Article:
Picturing The Lender as Landlord – Key issues for a lender to consider in a lease review
There is no one-size-fits-all approach to the scope and level of scrutiny a mortgage lender brings to a lease review. Leases are complex commercial arrangements and lenders invariably face trade-offs between the time and expense of a thorough review and understanding the bundle of rights and obligations that make up a key driver of the value of their collateral. A lender’s lease review will look a lot like a purchaser’s, except that instead of stepping into the landlord’s shoes immediately, it must contend with uncertainty about if and when it will ever have to take over the lease and the added complexities of enforcing security.
Key issues in the lease review will fall under three categories:
- Does the borrower have the set of rights and the income stream it is telling you it has in the loan documents?
- Is there anything in the lease that affects the priority of the mortgage or would prevent you from enforcing your security?
- If you do enforce your security, are there any obligations that you don’t want to be on the hook for?
Terms of the Lease
- Together with verifying the rent in the rent roll, the lender will want to understand whether there are any free rent periods or prepaid rent and whether there are any significant exclusions from operating expenses or taxes that form part of the additional rent.
- Counsel should see all of the documents that comprise the lease. Ensuring that the all documents were actually signed, signed by the correct legal entity and that the lease relates to the correct premises and area are preliminary but important items to confirm.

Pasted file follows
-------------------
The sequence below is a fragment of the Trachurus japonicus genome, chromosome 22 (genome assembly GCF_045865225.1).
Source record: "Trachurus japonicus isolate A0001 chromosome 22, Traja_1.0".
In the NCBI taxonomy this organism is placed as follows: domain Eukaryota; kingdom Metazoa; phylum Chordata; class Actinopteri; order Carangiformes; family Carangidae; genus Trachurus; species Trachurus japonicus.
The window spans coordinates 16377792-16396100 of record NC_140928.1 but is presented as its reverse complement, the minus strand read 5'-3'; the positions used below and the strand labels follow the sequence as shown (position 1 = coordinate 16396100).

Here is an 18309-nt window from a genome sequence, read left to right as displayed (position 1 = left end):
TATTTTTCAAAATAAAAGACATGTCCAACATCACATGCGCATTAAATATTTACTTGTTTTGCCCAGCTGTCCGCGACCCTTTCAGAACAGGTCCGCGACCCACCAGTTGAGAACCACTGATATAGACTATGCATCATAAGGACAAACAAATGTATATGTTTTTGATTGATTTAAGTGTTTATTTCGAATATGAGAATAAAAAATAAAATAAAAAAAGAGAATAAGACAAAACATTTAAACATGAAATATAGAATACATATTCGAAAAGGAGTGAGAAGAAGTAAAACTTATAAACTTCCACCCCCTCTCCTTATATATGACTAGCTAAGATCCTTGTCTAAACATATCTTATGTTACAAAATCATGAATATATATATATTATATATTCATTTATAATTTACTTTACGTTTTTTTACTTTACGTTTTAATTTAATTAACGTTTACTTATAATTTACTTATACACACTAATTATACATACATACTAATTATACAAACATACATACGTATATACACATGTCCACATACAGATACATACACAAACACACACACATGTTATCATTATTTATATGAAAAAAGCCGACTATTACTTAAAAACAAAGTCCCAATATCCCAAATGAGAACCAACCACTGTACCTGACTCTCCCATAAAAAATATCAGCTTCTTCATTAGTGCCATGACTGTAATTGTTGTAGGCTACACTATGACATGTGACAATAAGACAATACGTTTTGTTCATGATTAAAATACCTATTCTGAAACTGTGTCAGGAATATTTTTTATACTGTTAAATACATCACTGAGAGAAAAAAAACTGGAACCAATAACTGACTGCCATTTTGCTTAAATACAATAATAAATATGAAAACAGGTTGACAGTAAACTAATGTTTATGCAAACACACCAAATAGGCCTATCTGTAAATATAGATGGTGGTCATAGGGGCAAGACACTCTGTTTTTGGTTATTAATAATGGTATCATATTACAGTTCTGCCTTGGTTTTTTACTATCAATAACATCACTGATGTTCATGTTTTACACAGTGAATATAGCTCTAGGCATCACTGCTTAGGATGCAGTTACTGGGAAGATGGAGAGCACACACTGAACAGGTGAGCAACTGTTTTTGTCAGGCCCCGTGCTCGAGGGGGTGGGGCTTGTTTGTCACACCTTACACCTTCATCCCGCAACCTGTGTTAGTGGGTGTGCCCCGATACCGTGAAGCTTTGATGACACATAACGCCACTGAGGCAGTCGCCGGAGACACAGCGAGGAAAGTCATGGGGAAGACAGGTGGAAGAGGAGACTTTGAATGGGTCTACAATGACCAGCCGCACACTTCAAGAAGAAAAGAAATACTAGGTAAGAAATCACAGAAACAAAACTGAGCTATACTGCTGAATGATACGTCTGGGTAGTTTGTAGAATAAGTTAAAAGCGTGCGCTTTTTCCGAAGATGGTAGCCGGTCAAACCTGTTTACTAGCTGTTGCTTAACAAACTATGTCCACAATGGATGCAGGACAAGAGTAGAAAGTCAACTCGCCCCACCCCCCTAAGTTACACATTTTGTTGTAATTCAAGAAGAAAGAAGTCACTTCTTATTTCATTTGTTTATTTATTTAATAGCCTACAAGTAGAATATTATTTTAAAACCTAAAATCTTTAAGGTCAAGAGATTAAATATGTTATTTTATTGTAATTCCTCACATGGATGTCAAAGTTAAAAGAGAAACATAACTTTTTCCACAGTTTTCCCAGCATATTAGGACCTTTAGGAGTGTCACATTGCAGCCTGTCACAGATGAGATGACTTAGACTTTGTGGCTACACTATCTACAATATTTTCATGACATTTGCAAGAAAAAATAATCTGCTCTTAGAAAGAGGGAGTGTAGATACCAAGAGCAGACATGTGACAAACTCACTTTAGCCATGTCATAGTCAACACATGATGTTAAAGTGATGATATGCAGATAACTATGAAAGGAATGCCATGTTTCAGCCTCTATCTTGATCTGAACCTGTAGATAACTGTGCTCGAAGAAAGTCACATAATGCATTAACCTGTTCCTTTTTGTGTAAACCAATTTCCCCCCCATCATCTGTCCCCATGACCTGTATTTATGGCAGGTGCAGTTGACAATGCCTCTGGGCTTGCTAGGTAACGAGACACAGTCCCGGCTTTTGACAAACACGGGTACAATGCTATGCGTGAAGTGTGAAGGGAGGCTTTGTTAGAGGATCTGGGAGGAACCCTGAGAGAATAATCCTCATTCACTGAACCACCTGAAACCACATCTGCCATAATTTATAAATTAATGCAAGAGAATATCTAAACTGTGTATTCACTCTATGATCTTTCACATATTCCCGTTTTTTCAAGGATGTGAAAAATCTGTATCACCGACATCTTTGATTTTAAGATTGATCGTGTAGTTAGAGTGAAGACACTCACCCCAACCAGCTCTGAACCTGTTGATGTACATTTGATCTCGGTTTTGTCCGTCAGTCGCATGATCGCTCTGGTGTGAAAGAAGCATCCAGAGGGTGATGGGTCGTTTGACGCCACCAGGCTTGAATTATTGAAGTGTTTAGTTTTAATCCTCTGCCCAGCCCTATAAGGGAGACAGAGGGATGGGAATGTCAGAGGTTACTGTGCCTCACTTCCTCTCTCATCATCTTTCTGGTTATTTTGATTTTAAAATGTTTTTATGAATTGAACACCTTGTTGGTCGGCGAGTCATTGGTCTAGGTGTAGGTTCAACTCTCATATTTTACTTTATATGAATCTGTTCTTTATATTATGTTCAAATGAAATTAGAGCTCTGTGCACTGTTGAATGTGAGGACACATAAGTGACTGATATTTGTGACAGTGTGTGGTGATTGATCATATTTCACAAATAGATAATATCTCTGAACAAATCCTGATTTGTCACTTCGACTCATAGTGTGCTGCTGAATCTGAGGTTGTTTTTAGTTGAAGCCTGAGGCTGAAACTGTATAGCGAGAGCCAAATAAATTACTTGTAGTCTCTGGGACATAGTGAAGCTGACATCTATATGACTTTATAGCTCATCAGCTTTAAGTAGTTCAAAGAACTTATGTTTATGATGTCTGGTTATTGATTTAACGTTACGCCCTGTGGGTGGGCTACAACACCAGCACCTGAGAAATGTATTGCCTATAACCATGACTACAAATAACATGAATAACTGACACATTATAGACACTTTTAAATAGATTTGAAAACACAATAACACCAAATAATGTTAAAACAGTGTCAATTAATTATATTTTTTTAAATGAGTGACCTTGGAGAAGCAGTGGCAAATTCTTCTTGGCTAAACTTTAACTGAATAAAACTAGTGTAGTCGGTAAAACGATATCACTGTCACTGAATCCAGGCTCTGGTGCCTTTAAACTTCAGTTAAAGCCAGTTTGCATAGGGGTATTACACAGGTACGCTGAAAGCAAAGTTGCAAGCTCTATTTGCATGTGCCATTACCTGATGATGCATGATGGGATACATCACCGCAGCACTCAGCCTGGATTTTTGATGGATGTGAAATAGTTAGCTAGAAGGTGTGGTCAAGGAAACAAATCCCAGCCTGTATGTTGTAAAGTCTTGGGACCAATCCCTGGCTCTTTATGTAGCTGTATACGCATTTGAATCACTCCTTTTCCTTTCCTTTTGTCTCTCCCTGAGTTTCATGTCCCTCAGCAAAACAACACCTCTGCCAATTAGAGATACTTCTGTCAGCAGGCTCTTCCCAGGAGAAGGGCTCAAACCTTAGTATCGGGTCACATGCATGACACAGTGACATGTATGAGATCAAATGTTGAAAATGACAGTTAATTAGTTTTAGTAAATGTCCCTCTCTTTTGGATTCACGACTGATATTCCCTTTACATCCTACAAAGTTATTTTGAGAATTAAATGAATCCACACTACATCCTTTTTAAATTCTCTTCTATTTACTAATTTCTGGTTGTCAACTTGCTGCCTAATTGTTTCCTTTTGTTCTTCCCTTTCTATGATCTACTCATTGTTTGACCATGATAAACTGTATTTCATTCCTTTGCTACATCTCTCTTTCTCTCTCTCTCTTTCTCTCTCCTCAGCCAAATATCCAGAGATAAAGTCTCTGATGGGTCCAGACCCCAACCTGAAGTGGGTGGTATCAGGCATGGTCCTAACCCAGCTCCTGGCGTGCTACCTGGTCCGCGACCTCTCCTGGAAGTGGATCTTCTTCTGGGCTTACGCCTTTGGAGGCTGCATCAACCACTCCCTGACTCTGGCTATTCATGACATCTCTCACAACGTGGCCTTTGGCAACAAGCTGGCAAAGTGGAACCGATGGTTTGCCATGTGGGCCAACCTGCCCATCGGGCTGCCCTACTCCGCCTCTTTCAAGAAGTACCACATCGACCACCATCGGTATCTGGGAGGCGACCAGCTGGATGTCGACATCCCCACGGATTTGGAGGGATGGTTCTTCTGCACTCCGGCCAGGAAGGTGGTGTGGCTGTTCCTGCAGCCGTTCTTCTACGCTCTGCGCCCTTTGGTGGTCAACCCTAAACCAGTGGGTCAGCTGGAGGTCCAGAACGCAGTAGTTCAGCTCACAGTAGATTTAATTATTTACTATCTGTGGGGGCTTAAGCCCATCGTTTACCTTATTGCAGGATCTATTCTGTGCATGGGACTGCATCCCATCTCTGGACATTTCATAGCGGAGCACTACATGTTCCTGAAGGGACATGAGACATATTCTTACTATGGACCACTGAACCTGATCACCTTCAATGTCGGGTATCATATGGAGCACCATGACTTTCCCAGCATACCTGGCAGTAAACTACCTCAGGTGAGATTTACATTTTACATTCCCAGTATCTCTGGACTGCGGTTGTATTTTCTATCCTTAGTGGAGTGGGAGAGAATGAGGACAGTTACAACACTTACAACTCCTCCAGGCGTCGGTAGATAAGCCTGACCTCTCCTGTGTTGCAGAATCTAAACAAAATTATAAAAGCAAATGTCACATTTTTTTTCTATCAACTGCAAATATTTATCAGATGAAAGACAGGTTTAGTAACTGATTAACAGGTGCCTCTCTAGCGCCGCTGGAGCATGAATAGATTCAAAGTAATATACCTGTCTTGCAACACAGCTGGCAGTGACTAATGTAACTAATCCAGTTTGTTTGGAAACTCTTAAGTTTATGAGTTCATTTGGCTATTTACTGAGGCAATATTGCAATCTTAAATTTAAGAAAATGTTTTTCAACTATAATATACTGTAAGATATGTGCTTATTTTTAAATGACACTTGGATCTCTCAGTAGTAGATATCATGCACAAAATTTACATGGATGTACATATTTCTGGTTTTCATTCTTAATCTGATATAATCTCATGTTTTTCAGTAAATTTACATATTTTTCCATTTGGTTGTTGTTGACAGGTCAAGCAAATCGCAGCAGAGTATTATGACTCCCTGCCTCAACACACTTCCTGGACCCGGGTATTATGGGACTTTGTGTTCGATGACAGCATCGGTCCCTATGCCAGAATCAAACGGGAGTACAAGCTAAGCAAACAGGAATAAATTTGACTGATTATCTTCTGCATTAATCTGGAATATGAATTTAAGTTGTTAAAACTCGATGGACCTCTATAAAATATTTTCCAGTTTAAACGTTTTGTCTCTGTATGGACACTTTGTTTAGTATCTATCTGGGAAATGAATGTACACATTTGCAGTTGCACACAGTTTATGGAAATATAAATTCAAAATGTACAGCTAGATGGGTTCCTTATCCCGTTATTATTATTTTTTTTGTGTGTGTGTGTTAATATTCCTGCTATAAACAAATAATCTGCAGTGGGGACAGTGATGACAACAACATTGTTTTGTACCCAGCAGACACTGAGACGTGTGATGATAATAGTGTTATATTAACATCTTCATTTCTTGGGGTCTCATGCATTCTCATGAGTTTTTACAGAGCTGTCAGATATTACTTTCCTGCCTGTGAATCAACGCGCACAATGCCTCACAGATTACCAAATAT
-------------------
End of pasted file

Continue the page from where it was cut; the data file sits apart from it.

- A lease review can reveal gaps in the expected rental income stream. The term of the lease (particularly where it expires before the mortgage), renewal options, rights to early termination, rights to assign or sublet, go-dark provisions or rights to terminate if an anchor tenant no longer occupies its premises can all impact the value of the lease as collateral.
Security and Enforcement Issues
- After confirming that there is nothing in the lease preventing the assignment by way of security, the lender will want to ensure that there are no restrictions on or consent rights to transfer by the landlord which could affect its ability to enforce its security.
- The lease should include a subordination provision and an attornment provision, each of which may be conditional on a non-disturbance agreement with the tenant.
- Reviewing the landlord’s termination rights will help to assess the flexibility of the lender would have upon enforcement. Conversely, the ability to cure the landlord’s default may help to preserve a lease on favourable terms.
Significant Landlord Obligations
- Where a building is still being constructed, or as an inducement to the tenant, the borrower may have obligations under the lease to pay for construction or improvements or may have extended a free-rent period. The lender must ensure that it understands the cost of these obligations, the tenant’s remedies for late delivery and whether the tenant must participate in the construction or improvement which offset the rental income.
- A lender will only be able to enforce over the property specified in its security. Where a lease provides for relocation rights, or parking rights in neighboring lands, the lender will not be able to meet these obligations if it has not enforced against these rights or property.
- Options to purchase and rights of first refusal for additional space can affect the value of the collateral, particularly because at the time of enforcement, these may not be at the then-applicable market rates.
- Lenders should pay close attention to any vague obligations which cannot be quantified and which a tenant may use as leverage.
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